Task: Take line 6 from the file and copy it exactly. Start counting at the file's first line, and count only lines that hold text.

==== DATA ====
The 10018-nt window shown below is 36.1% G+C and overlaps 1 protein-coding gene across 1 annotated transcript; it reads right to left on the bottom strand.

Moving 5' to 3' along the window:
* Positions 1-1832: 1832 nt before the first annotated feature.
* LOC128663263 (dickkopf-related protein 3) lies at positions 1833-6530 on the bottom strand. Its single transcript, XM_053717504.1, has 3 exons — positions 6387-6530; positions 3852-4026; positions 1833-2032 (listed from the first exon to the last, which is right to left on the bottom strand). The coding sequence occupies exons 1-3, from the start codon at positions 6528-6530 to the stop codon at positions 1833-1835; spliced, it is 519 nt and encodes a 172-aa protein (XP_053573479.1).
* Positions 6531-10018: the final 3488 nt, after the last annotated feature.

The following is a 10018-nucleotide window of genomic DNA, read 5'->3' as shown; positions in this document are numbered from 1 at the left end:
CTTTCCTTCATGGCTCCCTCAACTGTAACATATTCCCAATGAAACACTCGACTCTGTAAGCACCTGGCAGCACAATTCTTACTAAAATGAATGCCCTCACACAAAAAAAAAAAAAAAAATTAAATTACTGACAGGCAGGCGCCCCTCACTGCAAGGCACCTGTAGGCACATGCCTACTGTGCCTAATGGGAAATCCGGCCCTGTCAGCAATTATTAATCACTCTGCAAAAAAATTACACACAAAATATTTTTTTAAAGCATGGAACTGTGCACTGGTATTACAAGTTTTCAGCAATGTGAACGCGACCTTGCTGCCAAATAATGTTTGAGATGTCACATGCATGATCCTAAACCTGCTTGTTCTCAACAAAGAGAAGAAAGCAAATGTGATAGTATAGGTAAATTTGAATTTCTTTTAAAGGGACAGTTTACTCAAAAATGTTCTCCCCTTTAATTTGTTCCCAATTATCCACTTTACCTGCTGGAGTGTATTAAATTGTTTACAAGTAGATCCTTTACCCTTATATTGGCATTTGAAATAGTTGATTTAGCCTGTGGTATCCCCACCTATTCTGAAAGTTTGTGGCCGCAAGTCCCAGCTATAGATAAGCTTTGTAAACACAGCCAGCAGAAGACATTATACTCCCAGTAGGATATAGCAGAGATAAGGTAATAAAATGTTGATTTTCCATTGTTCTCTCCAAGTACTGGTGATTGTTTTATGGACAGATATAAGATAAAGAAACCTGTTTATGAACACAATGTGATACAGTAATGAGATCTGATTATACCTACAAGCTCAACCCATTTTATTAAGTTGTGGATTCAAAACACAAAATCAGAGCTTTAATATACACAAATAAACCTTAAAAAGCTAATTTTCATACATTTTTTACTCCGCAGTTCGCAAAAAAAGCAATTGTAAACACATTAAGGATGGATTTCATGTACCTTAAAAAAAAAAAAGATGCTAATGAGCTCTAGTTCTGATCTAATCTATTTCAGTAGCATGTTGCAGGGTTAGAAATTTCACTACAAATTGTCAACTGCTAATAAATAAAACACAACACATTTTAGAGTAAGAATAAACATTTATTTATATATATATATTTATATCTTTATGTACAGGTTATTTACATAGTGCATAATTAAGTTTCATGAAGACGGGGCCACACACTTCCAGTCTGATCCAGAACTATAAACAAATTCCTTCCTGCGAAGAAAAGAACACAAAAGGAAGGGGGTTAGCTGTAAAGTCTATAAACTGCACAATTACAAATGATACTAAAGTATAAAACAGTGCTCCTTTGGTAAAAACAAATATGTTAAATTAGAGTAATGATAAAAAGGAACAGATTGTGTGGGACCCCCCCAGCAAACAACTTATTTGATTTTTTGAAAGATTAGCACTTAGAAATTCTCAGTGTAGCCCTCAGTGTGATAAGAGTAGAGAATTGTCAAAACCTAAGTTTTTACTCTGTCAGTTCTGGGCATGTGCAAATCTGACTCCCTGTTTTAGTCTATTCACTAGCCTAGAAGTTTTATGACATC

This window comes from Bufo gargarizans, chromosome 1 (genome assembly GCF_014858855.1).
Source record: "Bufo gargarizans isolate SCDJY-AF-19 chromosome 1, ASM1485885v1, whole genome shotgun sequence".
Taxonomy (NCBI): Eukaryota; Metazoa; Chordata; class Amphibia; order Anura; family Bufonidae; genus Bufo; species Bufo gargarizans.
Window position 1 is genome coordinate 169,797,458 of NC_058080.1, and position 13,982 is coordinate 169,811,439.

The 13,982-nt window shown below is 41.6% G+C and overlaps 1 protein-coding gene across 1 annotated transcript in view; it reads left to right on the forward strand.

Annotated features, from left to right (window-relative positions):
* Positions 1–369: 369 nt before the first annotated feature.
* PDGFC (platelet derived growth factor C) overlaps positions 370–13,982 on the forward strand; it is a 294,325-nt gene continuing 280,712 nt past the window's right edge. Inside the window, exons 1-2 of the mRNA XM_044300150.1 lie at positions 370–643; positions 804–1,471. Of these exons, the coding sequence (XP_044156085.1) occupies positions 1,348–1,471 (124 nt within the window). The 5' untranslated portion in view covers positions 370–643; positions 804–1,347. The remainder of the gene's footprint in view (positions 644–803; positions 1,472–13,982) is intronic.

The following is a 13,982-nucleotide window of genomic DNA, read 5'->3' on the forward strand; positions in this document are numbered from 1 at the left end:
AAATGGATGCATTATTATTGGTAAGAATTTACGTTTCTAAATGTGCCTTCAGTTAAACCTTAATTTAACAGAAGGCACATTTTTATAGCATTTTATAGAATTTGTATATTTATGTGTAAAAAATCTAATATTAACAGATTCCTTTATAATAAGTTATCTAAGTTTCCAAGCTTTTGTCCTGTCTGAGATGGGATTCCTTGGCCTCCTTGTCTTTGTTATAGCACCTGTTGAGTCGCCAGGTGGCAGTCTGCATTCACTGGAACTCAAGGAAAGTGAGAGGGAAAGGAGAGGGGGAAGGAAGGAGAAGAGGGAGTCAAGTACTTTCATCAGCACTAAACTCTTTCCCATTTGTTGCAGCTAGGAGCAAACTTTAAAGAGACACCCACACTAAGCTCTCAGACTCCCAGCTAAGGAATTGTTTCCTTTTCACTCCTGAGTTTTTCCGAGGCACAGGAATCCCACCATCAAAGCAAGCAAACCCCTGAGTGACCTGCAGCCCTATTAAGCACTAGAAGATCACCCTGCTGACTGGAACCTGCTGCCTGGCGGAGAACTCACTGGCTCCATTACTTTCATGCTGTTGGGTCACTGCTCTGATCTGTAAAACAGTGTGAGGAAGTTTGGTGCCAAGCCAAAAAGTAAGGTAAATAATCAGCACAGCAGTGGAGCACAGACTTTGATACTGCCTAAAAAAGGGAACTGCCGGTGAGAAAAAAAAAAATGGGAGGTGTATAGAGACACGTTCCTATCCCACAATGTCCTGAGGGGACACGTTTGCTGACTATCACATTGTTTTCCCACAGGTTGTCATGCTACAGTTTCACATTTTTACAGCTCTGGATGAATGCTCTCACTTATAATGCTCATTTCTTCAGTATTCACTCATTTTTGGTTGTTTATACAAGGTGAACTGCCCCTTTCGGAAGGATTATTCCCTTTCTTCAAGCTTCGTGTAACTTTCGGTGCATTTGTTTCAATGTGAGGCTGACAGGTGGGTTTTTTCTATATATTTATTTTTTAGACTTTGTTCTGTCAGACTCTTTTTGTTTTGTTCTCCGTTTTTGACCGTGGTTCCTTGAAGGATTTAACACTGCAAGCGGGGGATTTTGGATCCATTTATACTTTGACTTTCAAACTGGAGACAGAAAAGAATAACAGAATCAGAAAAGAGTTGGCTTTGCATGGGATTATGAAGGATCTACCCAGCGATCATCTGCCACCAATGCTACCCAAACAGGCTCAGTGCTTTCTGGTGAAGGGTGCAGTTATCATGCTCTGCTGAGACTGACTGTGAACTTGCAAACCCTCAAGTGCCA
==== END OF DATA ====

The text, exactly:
The following is a 10018-nucleotide window of genomic DNA, read 5'->3' as shown; positions in this document are numbered from 1 at the left end: